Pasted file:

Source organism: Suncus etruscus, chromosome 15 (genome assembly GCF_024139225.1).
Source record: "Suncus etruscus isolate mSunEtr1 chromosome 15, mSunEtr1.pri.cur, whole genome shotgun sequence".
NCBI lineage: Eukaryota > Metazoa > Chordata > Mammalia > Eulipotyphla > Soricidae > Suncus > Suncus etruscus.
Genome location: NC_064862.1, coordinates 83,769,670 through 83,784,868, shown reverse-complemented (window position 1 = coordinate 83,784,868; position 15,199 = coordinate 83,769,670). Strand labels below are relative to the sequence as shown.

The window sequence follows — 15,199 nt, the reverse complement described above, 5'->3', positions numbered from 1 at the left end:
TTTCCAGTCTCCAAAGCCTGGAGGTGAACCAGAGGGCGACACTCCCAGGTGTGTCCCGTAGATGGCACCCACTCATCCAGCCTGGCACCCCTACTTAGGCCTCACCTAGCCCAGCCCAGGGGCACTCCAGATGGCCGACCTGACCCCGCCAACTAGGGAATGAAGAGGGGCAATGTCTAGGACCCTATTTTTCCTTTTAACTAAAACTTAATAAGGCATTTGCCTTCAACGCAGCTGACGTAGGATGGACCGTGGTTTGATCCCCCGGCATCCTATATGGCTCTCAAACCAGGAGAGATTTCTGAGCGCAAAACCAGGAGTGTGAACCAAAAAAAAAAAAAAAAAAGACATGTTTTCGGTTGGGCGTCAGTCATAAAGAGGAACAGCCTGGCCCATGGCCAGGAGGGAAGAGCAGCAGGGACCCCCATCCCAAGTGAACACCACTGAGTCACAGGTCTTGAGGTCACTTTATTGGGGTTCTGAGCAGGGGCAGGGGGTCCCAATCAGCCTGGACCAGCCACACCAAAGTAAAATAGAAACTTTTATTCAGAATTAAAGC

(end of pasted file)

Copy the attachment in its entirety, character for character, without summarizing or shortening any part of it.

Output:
Source organism: Suncus etruscus, chromosome 15 (genome assembly GCF_024139225.1).
Source record: "Suncus etruscus isolate mSunEtr1 chromosome 15, mSunEtr1.pri.cur, whole genome shotgun sequence".
NCBI lineage: Eukaryota > Metazoa > Chordata > Mammalia > Eulipotyphla > Soricidae > Suncus > Suncus etruscus.
Genome location: NC_064862.1, coordinates 83,769,670 through 83,784,868, shown reverse-complemented (window position 1 = coordinate 83,784,868; position 15,199 = coordinate 83,769,670). Strand labels below are relative to the sequence as shown.

The window sequence follows — 15,199 nt, the reverse complement described above, 5'->3', positions numbered from 1 at the left end:
TTTCCAGTCTCCAAAGCCTGGAGGTGAACCAGAGGGCGACACTCCCAGGTGTGTCCCGTAGATGGCACCCACTCATCCAGCCTGGCACCCCTACTTAGGCCTCACCTAGCCCAGCCCAGGGGCACTCCAGATGGCCGACCTGACCCCGCCAACTAGGGAATGAAGAGGGGCAATGTCTAGGACCCTATTTTTCCTTTTAACTAAAACTTAATAAGGCATTTGCCTTCAACGCAGCTGACGTAGGATGGACCGTGGTTTGATCCCCCGGCATCCTATATGGCTCTCAAACCAGGAGAGATTTCTGAGCGCAAAACCAGGAGTGTGAACCAAAAAAAAAAAAAAAAAAGACATGTTTTCGGTTGGGCGTCAGTCATAAAGAGGAACAGCCTGGCCCATGGCCAGGAGGGAAGAGCAGCAGGGACCCCCATCCCAAGTGAACACCACTGAGTCACAGGTCTTGAGGTCACTTTATTGGGGTTCTGAGCAGGGGCAGGGGGTCCCAATCAGCCTGGACCAGCCACACCAAAGTAAAATAGAAACTTTTATTCAGAATTAAAGC